1. 1.0 1.1 1.2 Netflix was actually one of the disappointed third-party investors as it had paid US$6 million, or 75% of the total production costs, per episode for the exclusive worldwide streaming rights of the first Kurtzman-era Star Trek production, Star Trek: Discovery, season one. [1] A highly criticized and controversial production which caused division in the Star Trek fanbase, it gave rise to persistent and continuous internet rumors that Netflix felt overcharged and lied to by CBS, because the fan discontent had in their eyes caused the series to become a money-losing investment. [2] Not only that, but as early as of May 2018 financial magazine Forbes even speculated in an editorial that CBS had sold Discovery to Netflix as a "Trojan horse" in order to (financially) destroy the streaming service from within, [3] which would actually explain the often reported over-budget expenditures for Discovery's first season. [4] [5] While still speculation, the fact remained that the Discovery production had to contend with severe budget cuts from its second season onward, [6] [7] implying that production funding had been dialed back substantially. Additionally, Netflix did not sign up for any of the later Kurtzman-era Star Trek productions, excepting the first season of Star Trek: Short Treks, which, however, was already withdrawn from the Netflix library after having been streamed for only a few weeks, only in the trailer section of the Discovery listing. The second season was not picked up by any streaming service beyond CBS All Access. Netflix had the rights of first refusal for the international distribution of any spin-offs of Discovery, but was obliged to bid for any standalone series – as unilaterally interpreted by the franchise – such as Star Trek: Picard and Star Trek: Lower Decks, which eventually were picked up by Prime Video. [8]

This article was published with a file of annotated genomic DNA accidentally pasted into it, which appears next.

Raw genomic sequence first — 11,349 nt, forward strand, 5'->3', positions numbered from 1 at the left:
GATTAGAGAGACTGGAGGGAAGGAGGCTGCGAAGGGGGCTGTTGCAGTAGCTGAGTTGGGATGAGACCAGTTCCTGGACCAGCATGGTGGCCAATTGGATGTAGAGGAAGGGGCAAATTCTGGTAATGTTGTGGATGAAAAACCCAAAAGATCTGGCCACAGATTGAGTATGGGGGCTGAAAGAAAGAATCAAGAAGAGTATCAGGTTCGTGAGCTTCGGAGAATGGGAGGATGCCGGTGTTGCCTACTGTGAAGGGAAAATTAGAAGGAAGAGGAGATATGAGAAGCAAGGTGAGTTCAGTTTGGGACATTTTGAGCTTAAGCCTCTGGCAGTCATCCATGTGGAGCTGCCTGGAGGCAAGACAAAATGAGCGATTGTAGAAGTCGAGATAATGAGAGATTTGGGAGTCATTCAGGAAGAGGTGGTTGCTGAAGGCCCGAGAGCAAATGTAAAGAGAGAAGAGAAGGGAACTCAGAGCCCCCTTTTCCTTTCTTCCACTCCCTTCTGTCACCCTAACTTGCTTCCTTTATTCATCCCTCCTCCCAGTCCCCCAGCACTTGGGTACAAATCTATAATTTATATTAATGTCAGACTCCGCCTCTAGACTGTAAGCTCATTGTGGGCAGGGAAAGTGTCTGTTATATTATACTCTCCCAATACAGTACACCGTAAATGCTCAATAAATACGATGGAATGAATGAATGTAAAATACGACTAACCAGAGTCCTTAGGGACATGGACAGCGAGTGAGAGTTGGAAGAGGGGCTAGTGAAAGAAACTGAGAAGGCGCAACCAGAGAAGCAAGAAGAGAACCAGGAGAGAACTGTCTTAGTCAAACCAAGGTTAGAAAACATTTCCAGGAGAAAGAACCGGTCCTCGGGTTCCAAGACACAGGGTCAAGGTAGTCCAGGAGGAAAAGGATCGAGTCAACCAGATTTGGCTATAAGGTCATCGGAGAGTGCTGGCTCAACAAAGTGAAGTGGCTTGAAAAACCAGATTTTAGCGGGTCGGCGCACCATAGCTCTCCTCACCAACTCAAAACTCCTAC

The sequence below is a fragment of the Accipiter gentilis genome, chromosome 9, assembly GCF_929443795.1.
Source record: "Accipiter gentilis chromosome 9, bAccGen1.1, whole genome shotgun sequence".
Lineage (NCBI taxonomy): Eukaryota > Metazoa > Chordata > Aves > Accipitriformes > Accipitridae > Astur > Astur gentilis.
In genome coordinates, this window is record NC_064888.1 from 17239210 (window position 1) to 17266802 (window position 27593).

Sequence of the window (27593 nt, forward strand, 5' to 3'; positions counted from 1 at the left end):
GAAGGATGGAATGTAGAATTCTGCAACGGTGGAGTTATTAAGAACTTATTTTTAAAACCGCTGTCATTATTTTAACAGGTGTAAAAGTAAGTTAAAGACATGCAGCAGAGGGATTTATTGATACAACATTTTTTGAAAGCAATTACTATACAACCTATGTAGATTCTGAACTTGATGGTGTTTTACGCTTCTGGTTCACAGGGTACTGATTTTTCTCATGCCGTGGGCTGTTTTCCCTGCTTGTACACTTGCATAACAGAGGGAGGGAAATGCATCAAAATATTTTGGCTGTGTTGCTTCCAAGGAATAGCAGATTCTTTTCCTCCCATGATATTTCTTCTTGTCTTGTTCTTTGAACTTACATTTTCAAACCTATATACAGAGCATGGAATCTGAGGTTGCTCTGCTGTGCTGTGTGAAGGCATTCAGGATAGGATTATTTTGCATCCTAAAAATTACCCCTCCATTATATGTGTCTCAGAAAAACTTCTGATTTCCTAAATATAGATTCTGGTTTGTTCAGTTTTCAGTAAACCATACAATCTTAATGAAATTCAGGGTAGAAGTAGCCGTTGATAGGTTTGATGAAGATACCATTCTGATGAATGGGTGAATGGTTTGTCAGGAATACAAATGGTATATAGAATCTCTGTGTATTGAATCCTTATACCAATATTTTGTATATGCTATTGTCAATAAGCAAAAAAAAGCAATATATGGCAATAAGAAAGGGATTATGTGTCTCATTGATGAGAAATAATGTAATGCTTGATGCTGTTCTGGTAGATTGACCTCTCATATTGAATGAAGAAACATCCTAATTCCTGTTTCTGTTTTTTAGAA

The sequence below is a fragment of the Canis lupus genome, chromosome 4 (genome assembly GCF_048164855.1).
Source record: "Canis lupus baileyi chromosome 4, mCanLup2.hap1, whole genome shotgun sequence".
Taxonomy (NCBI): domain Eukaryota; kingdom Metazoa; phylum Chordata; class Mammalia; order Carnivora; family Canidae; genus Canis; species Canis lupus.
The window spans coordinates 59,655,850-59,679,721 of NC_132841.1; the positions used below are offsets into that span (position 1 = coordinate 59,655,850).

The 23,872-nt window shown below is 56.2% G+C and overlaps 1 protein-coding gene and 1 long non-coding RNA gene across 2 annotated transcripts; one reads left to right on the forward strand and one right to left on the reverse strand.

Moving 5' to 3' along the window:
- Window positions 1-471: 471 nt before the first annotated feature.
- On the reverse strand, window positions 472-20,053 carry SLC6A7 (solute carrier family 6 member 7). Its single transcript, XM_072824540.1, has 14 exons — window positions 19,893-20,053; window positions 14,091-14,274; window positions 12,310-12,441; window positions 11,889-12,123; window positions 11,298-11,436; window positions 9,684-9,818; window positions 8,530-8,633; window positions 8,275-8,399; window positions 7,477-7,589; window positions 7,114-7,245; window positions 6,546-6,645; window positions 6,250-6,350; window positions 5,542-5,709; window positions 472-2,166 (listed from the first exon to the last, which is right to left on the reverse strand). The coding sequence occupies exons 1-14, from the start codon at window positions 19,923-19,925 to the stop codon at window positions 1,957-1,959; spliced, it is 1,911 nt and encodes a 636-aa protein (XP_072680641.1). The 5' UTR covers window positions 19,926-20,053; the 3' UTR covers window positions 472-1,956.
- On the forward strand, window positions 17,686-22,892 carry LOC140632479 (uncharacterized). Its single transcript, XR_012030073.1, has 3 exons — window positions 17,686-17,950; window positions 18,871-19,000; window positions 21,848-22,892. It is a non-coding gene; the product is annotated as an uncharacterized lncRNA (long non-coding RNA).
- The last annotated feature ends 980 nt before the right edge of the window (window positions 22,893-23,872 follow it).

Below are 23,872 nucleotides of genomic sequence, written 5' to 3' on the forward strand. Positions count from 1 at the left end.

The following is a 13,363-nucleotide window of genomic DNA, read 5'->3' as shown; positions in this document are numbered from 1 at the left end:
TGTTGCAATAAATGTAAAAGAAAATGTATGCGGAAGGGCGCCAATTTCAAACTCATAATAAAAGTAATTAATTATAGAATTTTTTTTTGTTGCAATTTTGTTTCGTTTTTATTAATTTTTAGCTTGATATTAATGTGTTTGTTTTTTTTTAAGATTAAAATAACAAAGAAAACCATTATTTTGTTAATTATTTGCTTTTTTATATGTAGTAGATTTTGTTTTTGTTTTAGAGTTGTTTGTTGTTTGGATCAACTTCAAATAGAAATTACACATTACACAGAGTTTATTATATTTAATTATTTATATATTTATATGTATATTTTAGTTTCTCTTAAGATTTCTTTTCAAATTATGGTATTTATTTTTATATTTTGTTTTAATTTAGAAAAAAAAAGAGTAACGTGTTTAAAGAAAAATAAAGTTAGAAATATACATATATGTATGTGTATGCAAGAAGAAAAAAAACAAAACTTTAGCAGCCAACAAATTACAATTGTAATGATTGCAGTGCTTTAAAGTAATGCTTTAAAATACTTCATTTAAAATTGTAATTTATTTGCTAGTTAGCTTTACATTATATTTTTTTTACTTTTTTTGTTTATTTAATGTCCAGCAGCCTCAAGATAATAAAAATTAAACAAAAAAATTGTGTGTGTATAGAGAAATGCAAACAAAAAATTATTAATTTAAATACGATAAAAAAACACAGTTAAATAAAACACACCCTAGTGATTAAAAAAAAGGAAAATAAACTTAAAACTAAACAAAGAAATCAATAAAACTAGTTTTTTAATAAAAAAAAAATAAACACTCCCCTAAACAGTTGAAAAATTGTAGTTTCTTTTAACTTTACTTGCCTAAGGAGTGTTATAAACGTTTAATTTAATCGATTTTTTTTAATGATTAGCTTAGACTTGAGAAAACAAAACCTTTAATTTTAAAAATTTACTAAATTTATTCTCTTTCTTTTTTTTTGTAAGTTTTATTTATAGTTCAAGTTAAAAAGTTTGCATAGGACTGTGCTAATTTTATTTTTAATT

2. Moonves and Dauman were in a vicious fight over who would succeed Sumner Redstone as Chairman-of-the-Board of holding conglomerate National Amusements; Redstone's decision to break up (old) Viacom was in part motivated to tighten his grip on his holdings by playing both CEOs off against each other – a classic case of "divide and conquer". Neither man would ever attain the lofty position, if either had ever been considered in earnest by Redstone at all, as it was rather Redstone's daughter Shari who eventually succeeded her father, in the process destroying the careers of both Moonves and Dauman. It was Shari Redstone who reunified her company after both men were removed from the mix. (see: main article)